Members of the Penobscot Nation in Maine have produced an educational film that chronicles this dark period in American history.
It was genocideDawn Neptune Adams, of the nation of the Penobscots, accuses one of the directors of the film titled bounty.
The film is not intended to put Americans on the defensive or blame them. The directors say they want to make sure this story is not forgotten, by promoting a greater understanding of the past.
In November 1755, the Deputy Governor of Massachusetts Bay County, Spencer Pepes, awarded
To the citizens of His Majesty the King Permission to kill Penobscots during
all month long. Each man’s scalp was worth a $12,000 reward. A woman’s value was half what she was worth. The infantile scalp was also worth the reward.
Some settlers occasionally acquired the land.
This statement is known to many Penobscots, a copy of the document is displayed in the offices of the tribe, in Indian Island, in Maine.
If every American knew the full history of this country, even its darkest, most turbulent aspects, it would help us to coexist better and understand each other better.says Mulian Dana, another co-director.
on another level
Europeans and Aboriginal people stressed their enemies, but British authorities took the practice to another level with its reward, the directors emphasized.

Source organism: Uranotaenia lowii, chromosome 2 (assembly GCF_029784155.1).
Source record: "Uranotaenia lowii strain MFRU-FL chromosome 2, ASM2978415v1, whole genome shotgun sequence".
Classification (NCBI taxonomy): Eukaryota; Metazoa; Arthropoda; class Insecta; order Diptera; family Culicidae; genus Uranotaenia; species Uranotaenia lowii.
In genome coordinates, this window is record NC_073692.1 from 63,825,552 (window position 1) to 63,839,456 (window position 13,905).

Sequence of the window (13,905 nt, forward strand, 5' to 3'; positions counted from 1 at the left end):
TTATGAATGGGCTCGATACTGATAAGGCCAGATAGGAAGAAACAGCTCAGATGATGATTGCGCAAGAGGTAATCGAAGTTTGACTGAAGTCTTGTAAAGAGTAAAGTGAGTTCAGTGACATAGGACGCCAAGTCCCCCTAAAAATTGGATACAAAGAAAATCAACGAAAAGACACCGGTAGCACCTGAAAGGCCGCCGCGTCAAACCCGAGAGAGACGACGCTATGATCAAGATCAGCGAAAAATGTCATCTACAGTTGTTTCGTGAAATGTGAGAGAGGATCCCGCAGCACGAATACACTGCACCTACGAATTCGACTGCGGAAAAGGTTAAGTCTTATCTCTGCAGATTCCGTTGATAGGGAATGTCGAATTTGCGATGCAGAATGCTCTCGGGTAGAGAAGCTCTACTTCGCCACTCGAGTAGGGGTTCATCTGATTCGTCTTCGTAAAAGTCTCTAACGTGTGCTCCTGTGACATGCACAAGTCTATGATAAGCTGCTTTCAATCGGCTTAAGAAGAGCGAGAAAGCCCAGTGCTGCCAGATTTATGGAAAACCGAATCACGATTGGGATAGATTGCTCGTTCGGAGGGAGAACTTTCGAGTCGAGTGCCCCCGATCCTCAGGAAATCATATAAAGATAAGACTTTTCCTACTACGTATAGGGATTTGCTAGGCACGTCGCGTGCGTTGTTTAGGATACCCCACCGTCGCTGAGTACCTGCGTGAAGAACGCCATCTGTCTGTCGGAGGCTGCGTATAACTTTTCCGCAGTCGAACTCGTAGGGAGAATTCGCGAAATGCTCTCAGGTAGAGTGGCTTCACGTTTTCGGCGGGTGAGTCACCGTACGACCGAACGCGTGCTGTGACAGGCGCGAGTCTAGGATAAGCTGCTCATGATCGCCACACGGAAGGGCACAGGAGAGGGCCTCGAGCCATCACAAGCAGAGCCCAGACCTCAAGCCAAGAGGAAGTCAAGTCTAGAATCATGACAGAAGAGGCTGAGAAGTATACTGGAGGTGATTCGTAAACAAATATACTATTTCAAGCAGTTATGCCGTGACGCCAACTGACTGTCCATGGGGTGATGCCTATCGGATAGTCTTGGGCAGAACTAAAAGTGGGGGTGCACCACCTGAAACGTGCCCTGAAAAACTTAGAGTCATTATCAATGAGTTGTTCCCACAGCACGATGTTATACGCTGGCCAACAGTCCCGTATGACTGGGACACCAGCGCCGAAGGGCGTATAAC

The first edict authorizing scalping dates back to 1675, just a few decades after the first Thanksgiving holiday, when the first European settlers gathered with the Wampanoag, says author Chris Newell.
There are more than 70 advertisements encouraging European settlers to kill Native Americans in New England. There are another 50 in the other British colonies.
Emerson Baker, professor of history at Salem State University, says this film is characterized by
People realize that the natives got here first, and that the settlers did their best to steal their lands. Professor Baker says it is not known how far these settlers went. All indigenous men, women, and children were seen as targets, and sometimes even targets, by governments.
A 200-page book accompanying the film has been published for educators. Several school boards have purchased the rights to reproduce the video, and are considering using the book in the classroom.
In Portland, the scalp bonus will be part of the course content to enable the school board to comply with a 2001 law that commands students to learn indigenous history in Maine, says Fiona Huber, Wabanaki Studies Coordinator.
Students and teachers will see in bounty The permanent resistance of the citizens of the state of Penobscot.
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